It has been known for more than 30 years that the sensitivity of auditory nerve fibers in mammals is correlated to their spontaneous firing rate and that the variability of these two properties is linked to the auditory system's capability to reliably encode sounds with intensities spanning about 4 orders of magnitude . However, neither the origin nor the coupling of these properties is fully understood. The key players at this early level of the auditory system are the presynaptic active zone of inner hair cells, the postsynaptic spiral ganglion neurons and efferent synapses onto spiral ganglion neurons.
With experiments, we demonstrate pronounced variability of presynaptic Ca2+ signals among different ribbon synapses within single hair cells, e.g. in terms of microdomain amplitude and voltage-dependence. We use modeling to investigate how each of these components could contribute to modify the spontaneous rate and sensitivity. On the presynaptic side, the effect of varying Ca2+-channel number, gating properties and density has been explored. On the postsynaptic side, we vary active and passive membrane properties in the afferent fiber, as well as the strength of a tonically active or intensity-driven feedback inhibition by the efferent fiber.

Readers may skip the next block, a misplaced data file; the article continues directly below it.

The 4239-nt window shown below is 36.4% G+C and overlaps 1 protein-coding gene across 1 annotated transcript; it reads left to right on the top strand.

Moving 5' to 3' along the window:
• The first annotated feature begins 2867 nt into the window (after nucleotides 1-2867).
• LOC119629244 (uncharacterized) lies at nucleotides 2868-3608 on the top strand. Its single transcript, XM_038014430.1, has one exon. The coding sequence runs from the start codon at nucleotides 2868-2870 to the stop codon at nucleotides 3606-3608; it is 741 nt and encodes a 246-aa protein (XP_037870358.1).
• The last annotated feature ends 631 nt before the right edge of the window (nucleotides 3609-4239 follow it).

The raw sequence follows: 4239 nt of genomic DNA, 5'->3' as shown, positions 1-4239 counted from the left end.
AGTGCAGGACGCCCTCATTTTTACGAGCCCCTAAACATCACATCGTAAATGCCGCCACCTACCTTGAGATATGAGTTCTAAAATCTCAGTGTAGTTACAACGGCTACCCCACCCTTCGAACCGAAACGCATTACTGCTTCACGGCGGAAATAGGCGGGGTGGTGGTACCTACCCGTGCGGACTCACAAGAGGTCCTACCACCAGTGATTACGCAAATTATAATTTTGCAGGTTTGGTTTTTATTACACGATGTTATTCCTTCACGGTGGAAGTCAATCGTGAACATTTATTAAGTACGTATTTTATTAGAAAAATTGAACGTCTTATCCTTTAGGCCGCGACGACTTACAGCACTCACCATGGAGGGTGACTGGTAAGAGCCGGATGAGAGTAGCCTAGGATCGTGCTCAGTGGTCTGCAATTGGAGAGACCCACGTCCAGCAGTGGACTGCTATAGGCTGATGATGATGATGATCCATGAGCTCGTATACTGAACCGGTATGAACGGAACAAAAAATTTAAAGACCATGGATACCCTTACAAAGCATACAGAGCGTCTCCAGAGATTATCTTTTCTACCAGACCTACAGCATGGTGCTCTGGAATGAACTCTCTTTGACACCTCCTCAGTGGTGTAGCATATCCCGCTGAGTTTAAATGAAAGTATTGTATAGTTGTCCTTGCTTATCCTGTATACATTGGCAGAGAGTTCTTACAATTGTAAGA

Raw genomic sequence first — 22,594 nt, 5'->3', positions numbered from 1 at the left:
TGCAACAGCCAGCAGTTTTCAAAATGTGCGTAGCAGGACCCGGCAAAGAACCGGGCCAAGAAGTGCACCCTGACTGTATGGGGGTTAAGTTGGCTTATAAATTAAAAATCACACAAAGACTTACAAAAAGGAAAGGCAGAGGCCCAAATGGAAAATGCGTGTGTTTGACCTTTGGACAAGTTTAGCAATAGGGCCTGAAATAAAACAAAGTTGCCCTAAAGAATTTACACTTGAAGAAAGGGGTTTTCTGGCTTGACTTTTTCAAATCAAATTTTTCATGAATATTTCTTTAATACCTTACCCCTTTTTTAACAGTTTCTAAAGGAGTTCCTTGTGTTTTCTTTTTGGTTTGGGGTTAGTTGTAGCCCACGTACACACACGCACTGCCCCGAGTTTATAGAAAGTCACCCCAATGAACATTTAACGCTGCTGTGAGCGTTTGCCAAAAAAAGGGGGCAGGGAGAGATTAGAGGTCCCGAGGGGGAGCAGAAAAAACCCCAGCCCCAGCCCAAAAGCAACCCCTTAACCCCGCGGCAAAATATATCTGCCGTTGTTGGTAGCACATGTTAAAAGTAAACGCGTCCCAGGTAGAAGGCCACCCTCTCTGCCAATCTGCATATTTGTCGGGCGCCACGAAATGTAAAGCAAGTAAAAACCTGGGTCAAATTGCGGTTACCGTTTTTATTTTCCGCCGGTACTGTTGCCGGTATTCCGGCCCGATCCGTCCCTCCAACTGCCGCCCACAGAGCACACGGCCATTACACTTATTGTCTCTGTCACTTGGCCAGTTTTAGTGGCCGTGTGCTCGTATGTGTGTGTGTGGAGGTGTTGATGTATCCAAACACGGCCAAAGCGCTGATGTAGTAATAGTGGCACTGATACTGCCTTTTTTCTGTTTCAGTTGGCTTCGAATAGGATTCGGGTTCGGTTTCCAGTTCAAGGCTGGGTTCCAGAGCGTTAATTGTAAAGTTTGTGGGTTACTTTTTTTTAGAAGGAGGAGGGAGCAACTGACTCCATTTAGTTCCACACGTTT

Parameters for the modeling of the hair cell ribbon synapse are restrained by measurements from in-vivo and in-vitro experiments, including fast confocal imaging of synaptic calcium signals, current fluctuation analysis derived calcium channel counts, STED-microscopy based calcium channel cluster size estimates, as well as auditory nerve firing properties from single unit recordings. Although not frequently considered in the literature, presynaptic parameters are found capable of strongly influence spontaneous rate and sensitivity.